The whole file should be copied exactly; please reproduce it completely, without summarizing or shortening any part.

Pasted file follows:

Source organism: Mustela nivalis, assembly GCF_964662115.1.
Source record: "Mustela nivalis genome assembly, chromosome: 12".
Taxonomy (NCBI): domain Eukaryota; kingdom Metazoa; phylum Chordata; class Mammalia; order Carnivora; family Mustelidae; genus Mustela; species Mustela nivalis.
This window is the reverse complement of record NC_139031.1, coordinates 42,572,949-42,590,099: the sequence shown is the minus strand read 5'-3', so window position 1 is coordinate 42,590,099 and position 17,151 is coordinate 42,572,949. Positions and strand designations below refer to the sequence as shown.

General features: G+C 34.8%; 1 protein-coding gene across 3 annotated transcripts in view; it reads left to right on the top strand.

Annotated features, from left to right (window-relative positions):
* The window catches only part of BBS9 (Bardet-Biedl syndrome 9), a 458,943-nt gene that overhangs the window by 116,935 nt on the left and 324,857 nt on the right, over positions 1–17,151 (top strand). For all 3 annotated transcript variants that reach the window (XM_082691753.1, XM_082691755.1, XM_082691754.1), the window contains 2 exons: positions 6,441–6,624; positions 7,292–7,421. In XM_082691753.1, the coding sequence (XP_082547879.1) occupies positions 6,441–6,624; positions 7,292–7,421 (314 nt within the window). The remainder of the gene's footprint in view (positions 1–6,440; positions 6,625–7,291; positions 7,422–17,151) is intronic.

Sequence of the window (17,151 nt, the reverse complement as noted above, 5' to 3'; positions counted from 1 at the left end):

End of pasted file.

Source organism: Mustela nivalis, assembly GCF_964662115.1.
Source record: "Mustela nivalis genome assembly, chromosome: 12".
Taxonomy (NCBI): domain Eukaryota; kingdom Metazoa; phylum Chordata; class Mammalia; order Carnivora; family Mustelidae; genus Mustela; species Mustela nivalis.
This window is the reverse complement of record NC_139031.1, coordinates 42,572,949-42,590,099: the sequence shown is the minus strand read 5'-3', so window position 1 is coordinate 42,590,099 and position 17,151 is coordinate 42,572,949. Positions and strand designations below refer to the sequence as shown.

General features: G+C 34.8%; 1 protein-coding gene across 3 annotated transcripts in view; it reads left to right on the top strand.

Annotated features, from left to right (window-relative positions):
* The window catches only part of BBS9 (Bardet-Biedl syndrome 9), a 458,943-nt gene that overhangs the window by 116,935 nt on the left and 324,857 nt on the right, over positions 1–17,151 (top strand). For all 3 annotated transcript variants that reach the window (XM_082691753.1, XM_082691755.1, XM_082691754.1), the window contains 2 exons: positions 6,441–6,624; positions 7,292–7,421. In XM_082691753.1, the coding sequence (XP_082547879.1) occupies positions 6,441–6,624; positions 7,292–7,421 (314 nt within the window). The remainder of the gene's footprint in view (positions 1–6,440; positions 6,625–7,291; positions 7,422–17,151) is intronic.

Sequence of the window (17,151 nt, the reverse complement as noted above, 5' to 3'; positions counted from 1 at the left end):